Norman Solomon | George Will's Ethics: None of Our Business?

Sunday, 04 January 2004 22:21 by: Anonymous

  George Will's Ethics: None of Our 0aBusiness?
  By Norman Solomon
  t r u t h o u t | 0aPerspective

  Sunday 04 January 2004

  We can argue about George Will's political views. But there's no 0aneed to debate his professional ethics.

  Late December brought to light a pair of self-inflicted wounds to 0athe famous columnist's ethical pretensions. He broke an elementary rule of 0ajournalism -- and then, when the New York Times called him on it, proclaimed the 0atransgression to be no one's business but his own.

  It turns out that George Will was among a number of prominent 0aindividuals to receive $25,000 per day of conversation on a board of advisers 0afor Hollinger International, a newspaper firm controlled by magnate Conrad 0aBlack. Although Will has often scorned the convenient forgetfulness of others, 0athe Times reported that "Mr. Will could not recall how many meetings he 0aattended." But an aide confirmed the annual $25,000 fee.

  Even for a wealthy commentator, that's a hefty paycheck for one 0aday of talk. But it didn't stop Will from lavishing praise on Black in print -- 0awithout a word about their financial tie.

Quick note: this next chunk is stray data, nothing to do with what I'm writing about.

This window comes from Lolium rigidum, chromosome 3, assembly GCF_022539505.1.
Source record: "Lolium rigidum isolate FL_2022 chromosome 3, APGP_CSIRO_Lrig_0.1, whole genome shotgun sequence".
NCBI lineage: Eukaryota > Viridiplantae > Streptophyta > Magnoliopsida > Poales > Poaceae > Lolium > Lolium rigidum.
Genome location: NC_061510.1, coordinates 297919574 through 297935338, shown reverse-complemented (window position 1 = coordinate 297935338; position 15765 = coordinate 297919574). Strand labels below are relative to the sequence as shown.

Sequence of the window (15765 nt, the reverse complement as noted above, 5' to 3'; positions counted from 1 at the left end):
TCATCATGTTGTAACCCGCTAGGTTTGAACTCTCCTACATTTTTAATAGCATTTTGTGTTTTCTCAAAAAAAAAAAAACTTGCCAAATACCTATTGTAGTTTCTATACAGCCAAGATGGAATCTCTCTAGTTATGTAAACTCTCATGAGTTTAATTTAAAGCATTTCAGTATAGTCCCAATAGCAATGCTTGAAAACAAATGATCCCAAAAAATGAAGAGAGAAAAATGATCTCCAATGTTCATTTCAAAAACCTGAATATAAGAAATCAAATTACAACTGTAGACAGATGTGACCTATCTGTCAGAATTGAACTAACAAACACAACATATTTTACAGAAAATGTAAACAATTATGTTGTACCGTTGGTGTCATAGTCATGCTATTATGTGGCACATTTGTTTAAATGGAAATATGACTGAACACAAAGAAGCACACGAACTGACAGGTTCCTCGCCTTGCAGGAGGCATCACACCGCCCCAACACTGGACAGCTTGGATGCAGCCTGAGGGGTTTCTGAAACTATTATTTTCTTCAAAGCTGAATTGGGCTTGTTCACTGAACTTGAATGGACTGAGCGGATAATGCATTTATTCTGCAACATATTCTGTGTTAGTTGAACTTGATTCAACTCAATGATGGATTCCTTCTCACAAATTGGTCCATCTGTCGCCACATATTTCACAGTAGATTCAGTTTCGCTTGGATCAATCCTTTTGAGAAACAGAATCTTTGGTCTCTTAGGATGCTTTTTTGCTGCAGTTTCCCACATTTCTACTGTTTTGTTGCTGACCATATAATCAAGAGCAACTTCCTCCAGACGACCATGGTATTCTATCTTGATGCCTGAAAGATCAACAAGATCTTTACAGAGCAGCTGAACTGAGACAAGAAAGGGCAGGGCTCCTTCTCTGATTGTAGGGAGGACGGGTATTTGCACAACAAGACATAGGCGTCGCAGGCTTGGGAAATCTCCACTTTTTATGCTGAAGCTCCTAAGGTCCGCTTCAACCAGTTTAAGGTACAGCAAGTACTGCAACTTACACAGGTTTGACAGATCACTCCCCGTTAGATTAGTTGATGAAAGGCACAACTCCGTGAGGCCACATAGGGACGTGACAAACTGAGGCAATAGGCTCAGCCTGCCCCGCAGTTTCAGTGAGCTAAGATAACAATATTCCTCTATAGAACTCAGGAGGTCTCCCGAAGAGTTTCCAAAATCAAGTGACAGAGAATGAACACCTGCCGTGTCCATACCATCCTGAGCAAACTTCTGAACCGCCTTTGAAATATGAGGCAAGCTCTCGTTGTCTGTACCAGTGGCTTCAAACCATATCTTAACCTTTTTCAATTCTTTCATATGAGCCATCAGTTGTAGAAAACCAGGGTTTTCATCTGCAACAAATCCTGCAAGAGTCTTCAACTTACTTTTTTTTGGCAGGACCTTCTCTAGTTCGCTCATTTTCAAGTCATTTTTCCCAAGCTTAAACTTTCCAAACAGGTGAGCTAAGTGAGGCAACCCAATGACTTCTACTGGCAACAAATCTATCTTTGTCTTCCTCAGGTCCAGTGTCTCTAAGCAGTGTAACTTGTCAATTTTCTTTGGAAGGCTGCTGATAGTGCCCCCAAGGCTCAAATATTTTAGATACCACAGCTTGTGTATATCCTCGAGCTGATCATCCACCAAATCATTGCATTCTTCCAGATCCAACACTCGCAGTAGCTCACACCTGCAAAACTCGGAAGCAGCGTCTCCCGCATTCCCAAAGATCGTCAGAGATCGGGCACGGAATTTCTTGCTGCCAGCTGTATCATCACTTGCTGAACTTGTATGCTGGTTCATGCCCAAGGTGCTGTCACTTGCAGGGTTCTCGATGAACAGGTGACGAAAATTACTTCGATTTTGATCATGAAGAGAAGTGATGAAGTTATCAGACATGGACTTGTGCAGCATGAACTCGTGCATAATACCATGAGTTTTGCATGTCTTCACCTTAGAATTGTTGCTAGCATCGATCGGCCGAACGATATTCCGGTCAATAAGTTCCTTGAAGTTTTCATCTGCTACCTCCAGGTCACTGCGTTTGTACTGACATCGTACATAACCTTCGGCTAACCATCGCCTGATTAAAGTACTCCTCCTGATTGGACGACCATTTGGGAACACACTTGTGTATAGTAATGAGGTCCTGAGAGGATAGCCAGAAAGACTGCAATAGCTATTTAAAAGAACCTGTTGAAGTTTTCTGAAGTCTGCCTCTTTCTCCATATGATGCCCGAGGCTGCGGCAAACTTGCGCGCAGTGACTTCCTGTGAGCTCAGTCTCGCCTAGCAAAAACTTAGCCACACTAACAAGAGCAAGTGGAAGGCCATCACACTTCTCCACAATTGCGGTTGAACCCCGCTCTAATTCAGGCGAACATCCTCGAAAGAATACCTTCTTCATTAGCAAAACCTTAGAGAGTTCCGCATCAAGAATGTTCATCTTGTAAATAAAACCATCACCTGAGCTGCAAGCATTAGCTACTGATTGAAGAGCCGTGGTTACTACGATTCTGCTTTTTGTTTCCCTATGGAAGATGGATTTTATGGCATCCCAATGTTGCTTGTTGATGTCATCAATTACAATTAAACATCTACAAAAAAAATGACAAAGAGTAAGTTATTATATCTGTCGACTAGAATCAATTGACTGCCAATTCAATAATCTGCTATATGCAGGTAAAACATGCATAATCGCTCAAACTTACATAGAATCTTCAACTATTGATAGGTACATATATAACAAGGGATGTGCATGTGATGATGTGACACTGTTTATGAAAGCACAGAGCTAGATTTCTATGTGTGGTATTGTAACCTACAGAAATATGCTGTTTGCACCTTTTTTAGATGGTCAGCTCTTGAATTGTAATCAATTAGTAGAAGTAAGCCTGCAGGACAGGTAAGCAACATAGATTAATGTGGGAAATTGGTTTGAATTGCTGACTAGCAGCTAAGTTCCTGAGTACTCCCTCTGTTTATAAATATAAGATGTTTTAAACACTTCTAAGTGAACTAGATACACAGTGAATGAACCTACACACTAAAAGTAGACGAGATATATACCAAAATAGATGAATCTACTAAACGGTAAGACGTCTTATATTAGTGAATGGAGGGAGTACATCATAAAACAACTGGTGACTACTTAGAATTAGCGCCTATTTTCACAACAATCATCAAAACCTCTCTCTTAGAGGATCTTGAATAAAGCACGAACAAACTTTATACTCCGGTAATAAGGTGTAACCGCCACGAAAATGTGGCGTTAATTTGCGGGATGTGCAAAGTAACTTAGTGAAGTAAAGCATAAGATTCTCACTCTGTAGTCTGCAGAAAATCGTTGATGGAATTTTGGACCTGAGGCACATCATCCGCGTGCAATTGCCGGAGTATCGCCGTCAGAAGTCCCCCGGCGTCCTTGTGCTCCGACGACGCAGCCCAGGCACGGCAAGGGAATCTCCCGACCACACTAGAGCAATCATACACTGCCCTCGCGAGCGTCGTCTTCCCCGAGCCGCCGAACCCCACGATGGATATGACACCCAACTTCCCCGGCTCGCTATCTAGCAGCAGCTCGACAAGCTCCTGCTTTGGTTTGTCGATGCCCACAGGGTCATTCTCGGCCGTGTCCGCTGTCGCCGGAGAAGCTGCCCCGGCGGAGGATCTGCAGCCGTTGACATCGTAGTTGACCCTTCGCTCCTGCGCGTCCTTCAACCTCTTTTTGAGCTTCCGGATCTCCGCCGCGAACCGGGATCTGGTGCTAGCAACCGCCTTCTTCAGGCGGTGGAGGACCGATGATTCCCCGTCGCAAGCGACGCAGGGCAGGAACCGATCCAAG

In early March, Will wrote a syndicated piece that blasted 0acritics of President Bush's plans to launch an all-out war on Iraq. Several 0aparagraphs of the column featured quotations from a speech by Black. The 0alaudatory treatment began high in the column as Will referred to some criticisms 0aof Bush policies and then wrote: "Into this welter of foolishness has waded 0aConrad Black."

  The column did not contain the slightest hint that this wonderful 0afoe of "foolishness" had provided checks to fatten the columnist's assets at $25,000 a pop.

  But Will claimed in a December interview that nothing was amiss. "Asked in the interview if he should have told his readers of the payments he 0ahad received from Hollinger," a New York Times article reported on Dec. 22, "Mr. 0aWill said he saw no reason to do so."

  The Times quoted Will as saying: "My business is my business. Got 0ait?"

  Yeah. We get it, George. The only question is whether the editors 0awho keep printing your stuff will get it, too.

  After three decades as a superstar pundit, Will continues to 0aflourish. Several hundred newspapers publish his syndicated column, Newsweek 0aprints two-dozen essays per year, and he appears each Sunday on ABC's "This 0aWeek" television show.